Saint Anyway is a “stomp-grass” trio comprised of Tony Petersen, Jamie Kallestad, and Dane Levinski. Originally from Northland region, the band honed their chops in the tightly knit (and lately renowned) indie music incubator of Duluth, Minnesota but are frequently touring farther from home these days. Now four albums and one EP deep into a promising career, Saint Anyway is poised to strike out into the nation’s exploding roots/folk scene at large, with their muscular new 2013 release Live In Duluth pulling the wagon train.
About their 2012 release, Behemoth:
For any band so reverential to the antique sounds of Americana, the rare strain of hell-fire energy that propels Saint Anyway is refreshingly uncommon. On Behemoth, they continue a natural progression towards speedier (even reckless) playing styles yet choose to foreground laser-beam vocal harmonies and lyrics over traditional bluegrass bravado. The result is a well-crafted and swiftly moving album that could be shelved under alt-rock just as easily as the expected folk-bluegrass label.
Everywhere on Behemoth, Petesen’s banjo is right on the mark, connecting verses with thoughtful licks and a few mesmerizing solo moments. Touches of organ hug these songs tenderly, and the palm-muted acoustic guitar on cuts like “Eternal Life” and “Thank You, Now” hint at varied influences from power-pop or punk rock. It’s a heady mix to be sure, played with the exuberance of newcomers, the wisdom of road vets, and the unexpected turns of true innovators. Let these Saints come marching in.
The music of Saint Anyway is available on iTunes, Amazon, Spotify and in independent music stores throughout the Midwest.
Saint Anyway once headlined an evening of music after Switchfoot opened for them.
Saint Anyway once survived a night in Nebraska when19 tornadoes touched down while they slept.
Saint Anyway is not a Christian band, and in fact has sympathy for the devil.
Saint Anyway will sleep on your couch, if you ask them or let them.
Saint Anyway, the name, means: good music moves people like religion, hence “saint”, and it can be very passive or very aggressive, like the word “anyway”, as in “anyway possible I’ll get the job done” or “anyway is fine”. It may also be a football play made famous by Hall of Famer Carl Eller, we continue to debate.
Saint Anyway owns Lucinda, their beloved maroon Chevy Express van, and she hates the Rockies.
Saint Anyway ran their past van, a GMC Safari, till there was nothing left. RIP sweet Emmylou.
Saint Anyway will never spend more than two consecutive days in Nebraska again due to the plague of bad weather that seems to live there.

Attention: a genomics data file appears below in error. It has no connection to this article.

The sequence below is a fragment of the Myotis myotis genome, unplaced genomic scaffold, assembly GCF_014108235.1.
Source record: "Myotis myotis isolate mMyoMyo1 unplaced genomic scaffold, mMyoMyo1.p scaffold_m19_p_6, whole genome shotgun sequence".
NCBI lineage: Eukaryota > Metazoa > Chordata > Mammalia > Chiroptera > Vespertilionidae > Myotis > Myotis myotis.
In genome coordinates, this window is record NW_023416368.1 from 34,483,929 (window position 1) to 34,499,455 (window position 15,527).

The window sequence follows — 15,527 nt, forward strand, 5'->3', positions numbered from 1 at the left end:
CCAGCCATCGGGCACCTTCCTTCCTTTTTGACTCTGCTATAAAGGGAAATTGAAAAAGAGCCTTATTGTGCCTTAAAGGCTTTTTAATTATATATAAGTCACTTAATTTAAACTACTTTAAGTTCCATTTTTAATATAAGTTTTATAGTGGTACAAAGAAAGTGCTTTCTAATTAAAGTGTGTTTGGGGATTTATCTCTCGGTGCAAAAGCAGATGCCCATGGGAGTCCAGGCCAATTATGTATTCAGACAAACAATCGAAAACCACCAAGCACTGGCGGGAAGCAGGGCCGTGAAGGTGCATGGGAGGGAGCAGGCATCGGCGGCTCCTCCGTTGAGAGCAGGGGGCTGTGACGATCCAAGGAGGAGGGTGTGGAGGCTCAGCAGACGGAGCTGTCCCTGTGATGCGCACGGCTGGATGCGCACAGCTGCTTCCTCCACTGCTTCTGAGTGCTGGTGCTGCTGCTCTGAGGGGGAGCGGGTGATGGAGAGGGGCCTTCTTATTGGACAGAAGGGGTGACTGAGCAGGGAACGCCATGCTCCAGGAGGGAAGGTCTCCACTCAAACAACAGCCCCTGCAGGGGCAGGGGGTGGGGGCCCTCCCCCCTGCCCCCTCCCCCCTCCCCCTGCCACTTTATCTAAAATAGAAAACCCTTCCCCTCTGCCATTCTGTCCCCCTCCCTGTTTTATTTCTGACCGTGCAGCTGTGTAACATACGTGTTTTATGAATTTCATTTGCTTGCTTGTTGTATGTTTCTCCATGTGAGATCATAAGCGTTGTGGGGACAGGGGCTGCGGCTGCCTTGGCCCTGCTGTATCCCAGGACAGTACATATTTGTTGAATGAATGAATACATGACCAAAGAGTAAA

Saint Anyway used up a ton of glue and time to create 300 paper-board CD cases for their first album, and sold every single one of them.
Saint Anyway made this entire website in one weekend, and skipped Web Design and Management class on Monday morning, which is very ironic.
Saint Anyway’s 2011 release “Here On The Ground” was recorded in 3 professional studios, 2 apartments and 2 houses across the states. Some of the songs where taught to the band in the morning and recorded in the afternoon, and some had been around for years.
Saint Anyway is currently planning a new double album worth of material, scheduled to be released in 2013. Shh!!
With three full-length albums, six national tours, and hundreds of live shows in the rear-view mirror of their 99 GMC Safari van, Saint Anyway the band continues to move at breakneck pace. It’s frankly unsurprising that the trio’s music is no different— an original recipe of hard-drivin’ and hard-pickin’ north country stomp grass rivaled in speed and velocity only by the mph at which they’re known to take “Emmylou” from town to town. Bluegrass may be an all-too specific label to describe what these boys do, but they’ve certainly heard it before. Call it what you will, this musical racket will certainly get your feet moving.
Co-founded in 2007 by Jamie Kallestad and Tony Petersen in the dead of winter, Saint Anyway first took musical shape in the mom-and-pop diners and back-country dives of Northern Minnesota’s Carlton County. Playing for tips and the occasional meal, the pair burned through a repertoire of well-worn bluegrass standards quickly and began writing their own songs—inspired by the same “high and lonesome sound” that brought them together in the first place. Before long, (and before they were even old enough to buy a drink in a bar) the two ruffians were off and running across the country, taking their own music and a banjo-fueled version of “Sympathy for the Devil” to would-be fans from Colorado to Tennessee.
After adding Dane Levinski on acoustic bass, and incorporated a thumping kick-drum into their hard-strumming style, Petersen and Kallestad finally realized that they were holding the reigns to a truly powerful beast—so they let it run wild. Today, their playing is faster, their audience is rowdier, and their beloved Emmy is taking more miles than ever before. They are currently touring the states promoting their new release “Here On The Gound” in 2011/12. Saint Anyway simply refuses to slow down…unless, of course, it’s for a highway patrolman.